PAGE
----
"Most people don't know how good our vehicles are," said Roger Adams in his first public speech last week as the automaker's new executive director-corporate advertising and marketing. "We're going to bring new customers into GM if we do our job right."
To change perceptions of its brands, the auto giant will spend more this year in measured media for 29 launches vs. 2003 and will increase its non-traditional marketing spending, said Mr. Adams, whose former job was general manager of the Buick, Pontiac-GMC division. "If you consider both, our spending will be way up." He declined to discuss specifics. "To change people's minds, you have to be a little disruptive," he said. "We're going to throw gas on the fire and find ways to leverage new media."
GM's planned ad hike isn't a surprise considering its model launches this year, said Jim Sanfilippo, exec VP of Omnicom Group's auto consultancy AMCI. GM needs to lure buyers from rivals to win back market share it's lost over the years. "Now GM has the wherewithal to do it with new products that are better or damn close to competitors."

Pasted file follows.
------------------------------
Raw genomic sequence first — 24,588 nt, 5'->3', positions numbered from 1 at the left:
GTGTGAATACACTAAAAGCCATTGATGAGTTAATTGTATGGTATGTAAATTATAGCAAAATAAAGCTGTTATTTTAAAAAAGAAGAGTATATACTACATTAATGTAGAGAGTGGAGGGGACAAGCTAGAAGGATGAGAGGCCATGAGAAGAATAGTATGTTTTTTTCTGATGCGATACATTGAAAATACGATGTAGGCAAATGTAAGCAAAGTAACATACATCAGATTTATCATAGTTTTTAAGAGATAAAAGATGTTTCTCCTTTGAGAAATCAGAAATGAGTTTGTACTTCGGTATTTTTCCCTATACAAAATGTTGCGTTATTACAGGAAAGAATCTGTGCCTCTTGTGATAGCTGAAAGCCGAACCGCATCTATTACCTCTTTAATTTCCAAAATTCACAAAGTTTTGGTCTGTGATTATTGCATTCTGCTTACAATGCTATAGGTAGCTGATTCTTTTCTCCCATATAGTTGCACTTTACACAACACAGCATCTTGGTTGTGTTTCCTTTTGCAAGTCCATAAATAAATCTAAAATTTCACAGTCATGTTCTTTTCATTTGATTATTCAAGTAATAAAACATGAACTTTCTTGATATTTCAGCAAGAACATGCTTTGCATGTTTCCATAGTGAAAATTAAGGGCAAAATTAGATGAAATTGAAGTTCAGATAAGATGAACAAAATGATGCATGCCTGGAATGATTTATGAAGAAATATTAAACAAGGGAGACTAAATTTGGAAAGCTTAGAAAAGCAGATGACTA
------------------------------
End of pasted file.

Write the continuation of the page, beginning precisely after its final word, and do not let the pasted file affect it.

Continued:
GM's U.S. market share slipped to 28.3% last year vs. 28.6% the prior year; it was 33% in 1994, according to Automotive News.
GM has been trying to win back buyers via events and CRM. Jack Bowen, general director-CRM, said GM sold more than 1.5 million vehicles last year that it could tie to its CRM efforts.
Its Auto Show in Motion offers test drives of its vehicles as well as competitors. Steve Tihanyi, general director-marketing alliances, said that among those who attended, consideration to buy a GM product rose by 214%. Its surveys also found 94% of attendees would recommend GM to a friend and 69% said they were more likely to visit a GM dealer.
Mr. Sanfilippo said those results were impressive. "The question is, what would you have to spend on advertising to get the same results?"